• Thank you for sharing your experience with taking antidepressants. It’s stupid that we’re still suffering from outdated views on mental health and taking medication for it. Society needs to hurry up and change

  8. My husband was initially reluctant to take the anti-depressants he was prescribed a couple of years ago because of the stigma other people used to get in his head about it. He was out on them to help him with his cancer diagnosis and all the stress, anxiety and depression that comes with it, but he never really got comfortable with having them because of how they are perceived. I hope this changes as nobody needs to have an opinion about what goes on between someone and their doctor. Thanks for sharing this — very informative!

  9. As with any medication, it is designed to help you and 100% isn’t something to be ashamed of. Thanks to medication, I’ve been able to live longer due to how it helps reduce the impact of my muscle wasting condition.

  10. Some other concerns about anti-depressants I’ve heard are that they mess up your body chemistry and ahve horrible side effects, that you can never come off of them, that takign them means you don’t want ot do the work to get over yoru depression and only want a quick fix, that they cause more problems than they fix. I’d love to see your thorough, practical approach applied to these concerns as well. New Post idea? Thanks for sharing.

    • I think I addressed the quick fix myth and touched upon side effects in the process.

      Taking antidepressants doesn’t mean the job is done when it comes to tracking your mental health concerns, but it can make doing the work easier. When depression exists in one of the three key areas I outlined, then it can be hard to help someone or for someone to help themselves. Antidepressants helps remove that barrier so the work can be done.

      Pretty much everything we do affects our body chemistry and each antidepressant will behave differently. The majority of people who are given antidepressants are only expected to take them for a short while, it’s rare that people need to take them for life

  11. This is a really important post! These things had to be told and people who deal with mental health issues should not be treated as they have a stigma or something. Mental health problem is just another health problem.

  12. Such an excellent informative post! As mentioned before you write so well and research well too. It is very sad that so many are made to feel so badly for the need to be medicated for depression. It’s also very important to be aware of all side affects to the medicines prescribed. Thank you for sharing this important post.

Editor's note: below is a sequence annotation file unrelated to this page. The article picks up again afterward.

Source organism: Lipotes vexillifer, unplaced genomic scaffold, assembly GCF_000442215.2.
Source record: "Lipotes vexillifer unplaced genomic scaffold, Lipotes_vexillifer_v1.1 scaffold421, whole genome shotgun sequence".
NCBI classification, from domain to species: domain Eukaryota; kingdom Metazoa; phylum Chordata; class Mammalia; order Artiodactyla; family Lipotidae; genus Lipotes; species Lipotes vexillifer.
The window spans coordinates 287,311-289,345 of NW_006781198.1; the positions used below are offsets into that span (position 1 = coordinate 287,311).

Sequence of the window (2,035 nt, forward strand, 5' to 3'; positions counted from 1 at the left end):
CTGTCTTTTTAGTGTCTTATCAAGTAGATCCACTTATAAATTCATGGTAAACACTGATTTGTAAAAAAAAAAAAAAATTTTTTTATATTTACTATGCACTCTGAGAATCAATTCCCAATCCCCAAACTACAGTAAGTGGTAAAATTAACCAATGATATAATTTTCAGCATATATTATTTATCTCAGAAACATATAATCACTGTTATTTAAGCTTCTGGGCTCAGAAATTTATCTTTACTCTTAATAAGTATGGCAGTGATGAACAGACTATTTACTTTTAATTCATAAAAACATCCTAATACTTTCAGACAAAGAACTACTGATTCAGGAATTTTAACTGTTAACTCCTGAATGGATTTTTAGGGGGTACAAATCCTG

Pastor Natalie
    Letstakeamoment.com

  13. Absolutely incredible post. Thank you so much! I took antidepressants for several years and can relate with soooooo much of this post. Your messages are so strong and I love how honest you are. We need more bloggers like you! Thank you for sharing another strong post. You’re helping so many people M xoxo

  14. I hate that there’s still such a stigma around taking antidepressants. Like you say, there’s no difference between getting medication for a physical health and mental health.

  15. It is so sad some people create and promote a negative attitude toward the medicine that changes many lives for the better.
    Love that you have broken through the stigma surrounding ant-depressants and shared some of the important reasons why they are healing, needed, and nothing to be ashamed of. <3

  16. What a well written post and you nailed it on the head. Taking any medication, whether it be for mental health or a physical condition, shouldn’t make any difference. I really hope the stigma against taking anti-depressants goes away.

  17. This is a great post especially for people who may be considering anti-depressants or have just started taking them. I have been on them for anxiety since I was around 20ish I think. It is nothing to be ashamed of and you have written a great post. Thank you for sharing this blog post.

    Lauren – bournemouthgirl

  18. Thanks for shedding light on this mental health issue. I have heard so many say that antidepressants will get onf addicted and turned into a Zombie 🧟‍♂️. Funny 🤣. People are just fearful of the unknown.

  19. I hate all the stigma behind antidepressants. I’ve been taking them for 20 years! I can function much better with them! Sometimes people need an more serotonin or a little help from an Ssri to function better mental health wise.